When you link to a book you’ve written or one you want to recommend, consider using an IndieBound link.  IndieBound, a network of independent bookstores, even has an affiliate program.  When you buy a book, please buy local.  (Find your local bookstore here.)  Even if the herbal book you’re looking for isn’t on the shelf, indie bookstores can often order it in quickly.

If you are self-publishing a book, please consider the many alternatives to CreateSpace.  CreateSpace is fully owned by Amazon.  Because of this – and because of objections to the way Amazon does business – many indie bookstores won’t carry books published or printed by CreateSpace.  Lightning Source is one excellent option.  Even better, there might be a company local to you that you can work with.  (Remember to ask where their books are printed.  Unless you’re working directly with a local printer, there’s a chance that the publisher is actually using CreateSpace as a printer.)

If you run a nonprofit, please just say “no” to Amazon Smile.  This post by bookstore consultants Paz & Associates asks how indie bookstore contributions compare to Amazon Smile.  The upshot is that, for every $10,000 in purchases, Amazon Smile will donate only $50.  An indie bookstore is likely to donate $1000-2000 out of that $10,000 to schools and nonprofits.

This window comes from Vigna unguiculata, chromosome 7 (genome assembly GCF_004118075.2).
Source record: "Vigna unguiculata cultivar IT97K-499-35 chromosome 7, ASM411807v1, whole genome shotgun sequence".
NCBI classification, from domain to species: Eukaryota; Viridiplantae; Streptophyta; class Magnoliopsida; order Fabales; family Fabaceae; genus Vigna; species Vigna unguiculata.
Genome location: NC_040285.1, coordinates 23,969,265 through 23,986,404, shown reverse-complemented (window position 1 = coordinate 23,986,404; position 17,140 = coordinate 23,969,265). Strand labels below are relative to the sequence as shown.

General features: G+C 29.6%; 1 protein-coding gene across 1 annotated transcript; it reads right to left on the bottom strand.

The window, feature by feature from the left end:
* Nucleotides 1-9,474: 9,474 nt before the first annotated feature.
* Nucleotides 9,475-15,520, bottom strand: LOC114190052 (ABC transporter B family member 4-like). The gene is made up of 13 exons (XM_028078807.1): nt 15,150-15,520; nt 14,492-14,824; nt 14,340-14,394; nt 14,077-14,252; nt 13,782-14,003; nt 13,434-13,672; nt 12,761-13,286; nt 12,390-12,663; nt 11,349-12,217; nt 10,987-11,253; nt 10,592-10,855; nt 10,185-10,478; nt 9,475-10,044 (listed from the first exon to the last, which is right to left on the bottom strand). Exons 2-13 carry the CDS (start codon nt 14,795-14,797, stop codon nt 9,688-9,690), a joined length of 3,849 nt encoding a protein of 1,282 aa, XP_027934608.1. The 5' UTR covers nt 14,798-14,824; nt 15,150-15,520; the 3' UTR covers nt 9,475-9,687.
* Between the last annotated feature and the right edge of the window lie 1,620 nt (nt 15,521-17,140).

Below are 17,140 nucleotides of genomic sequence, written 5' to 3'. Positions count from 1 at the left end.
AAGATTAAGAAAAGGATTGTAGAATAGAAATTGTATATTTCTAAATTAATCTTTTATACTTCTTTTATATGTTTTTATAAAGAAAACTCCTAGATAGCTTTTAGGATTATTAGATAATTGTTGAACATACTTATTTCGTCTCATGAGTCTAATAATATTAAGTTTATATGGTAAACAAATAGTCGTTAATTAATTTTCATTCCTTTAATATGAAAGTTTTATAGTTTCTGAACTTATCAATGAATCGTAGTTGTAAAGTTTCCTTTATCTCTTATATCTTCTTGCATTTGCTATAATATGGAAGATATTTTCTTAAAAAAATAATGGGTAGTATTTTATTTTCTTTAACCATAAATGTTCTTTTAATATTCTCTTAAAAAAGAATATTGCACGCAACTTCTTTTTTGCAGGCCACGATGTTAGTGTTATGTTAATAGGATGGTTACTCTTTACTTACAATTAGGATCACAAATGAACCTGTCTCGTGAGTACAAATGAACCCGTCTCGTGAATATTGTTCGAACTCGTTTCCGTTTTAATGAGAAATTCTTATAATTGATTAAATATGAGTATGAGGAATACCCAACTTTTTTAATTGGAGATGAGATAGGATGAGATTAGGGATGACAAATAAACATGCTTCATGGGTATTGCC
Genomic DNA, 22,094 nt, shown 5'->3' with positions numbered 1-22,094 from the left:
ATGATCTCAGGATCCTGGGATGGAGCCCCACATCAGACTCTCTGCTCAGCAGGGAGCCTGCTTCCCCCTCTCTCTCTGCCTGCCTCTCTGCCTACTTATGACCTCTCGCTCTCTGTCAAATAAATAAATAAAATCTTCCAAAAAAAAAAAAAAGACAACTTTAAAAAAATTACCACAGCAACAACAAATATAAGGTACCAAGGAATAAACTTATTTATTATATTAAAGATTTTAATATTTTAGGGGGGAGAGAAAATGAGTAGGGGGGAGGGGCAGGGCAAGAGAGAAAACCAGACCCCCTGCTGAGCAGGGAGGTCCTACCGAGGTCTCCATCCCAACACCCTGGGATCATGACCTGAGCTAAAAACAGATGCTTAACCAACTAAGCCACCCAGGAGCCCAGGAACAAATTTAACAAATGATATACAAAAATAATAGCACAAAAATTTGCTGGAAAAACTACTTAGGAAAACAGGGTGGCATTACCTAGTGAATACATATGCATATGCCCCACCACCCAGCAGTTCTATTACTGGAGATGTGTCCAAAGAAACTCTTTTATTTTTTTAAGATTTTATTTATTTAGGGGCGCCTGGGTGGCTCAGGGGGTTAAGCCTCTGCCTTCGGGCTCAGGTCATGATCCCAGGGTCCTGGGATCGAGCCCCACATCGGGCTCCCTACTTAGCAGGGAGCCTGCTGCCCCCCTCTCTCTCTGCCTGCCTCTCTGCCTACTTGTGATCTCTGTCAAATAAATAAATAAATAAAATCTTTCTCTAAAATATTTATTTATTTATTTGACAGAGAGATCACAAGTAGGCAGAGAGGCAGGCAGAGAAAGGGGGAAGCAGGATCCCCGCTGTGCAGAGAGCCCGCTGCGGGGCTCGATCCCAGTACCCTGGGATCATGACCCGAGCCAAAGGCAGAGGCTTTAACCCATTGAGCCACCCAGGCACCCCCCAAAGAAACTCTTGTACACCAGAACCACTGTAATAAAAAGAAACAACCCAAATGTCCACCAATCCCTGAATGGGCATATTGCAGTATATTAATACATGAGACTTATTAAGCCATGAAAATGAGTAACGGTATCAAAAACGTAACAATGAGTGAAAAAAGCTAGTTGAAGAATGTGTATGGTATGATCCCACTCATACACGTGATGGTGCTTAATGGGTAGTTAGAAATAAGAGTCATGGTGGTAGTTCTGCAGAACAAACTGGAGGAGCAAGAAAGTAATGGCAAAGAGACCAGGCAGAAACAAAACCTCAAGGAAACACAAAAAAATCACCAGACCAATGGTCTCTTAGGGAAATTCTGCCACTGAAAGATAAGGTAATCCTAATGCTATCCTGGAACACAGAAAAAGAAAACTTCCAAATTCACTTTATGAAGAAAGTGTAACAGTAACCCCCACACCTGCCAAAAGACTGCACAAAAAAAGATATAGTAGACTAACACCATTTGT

I know that, by asking you to buy local, I’m (in many cases) asking you to spend more money.  But you get what you pay for:  If you want a world where Amazon controls the publishing industry, than only pay what they’re asking.  If you want a world full of diverse voices and strong local/independent businesses, you need to invest in that world.

Anna Lappe said, “Every time you spend money, you’re casting a vote for the kind of world you want.”  Please cast your votes for a world full of wildflowers, a world full of healthy ecosystems and healthy local economies, a world where no one organization has too much control, but rather where we acknowledge and honor that we exist in a web of interdependence.


It’s a Giveaway!

giveaway graphic 10-2015One of my favorite holidays is just around the corner, and, to celebrate, I’ve put together a giveaway!  This will end at midnight on Halloween, and one winner (picked at random from the comments below) will get these treats:

  • a PLANT WEEDS: THE “S” MAKES IT LEGAL t-shirt.  It’s a unisex size XL in a nice dark chocolate brown.
  • a copy of Rosemary Gladstar’s Medicinal Herbs: A Beginner’s Guide
  • three travel-sized spray bottles of Urban Moonshine bitters (one each of their maple, original, and chamomile bitters)

I’m pretty excited about this little package: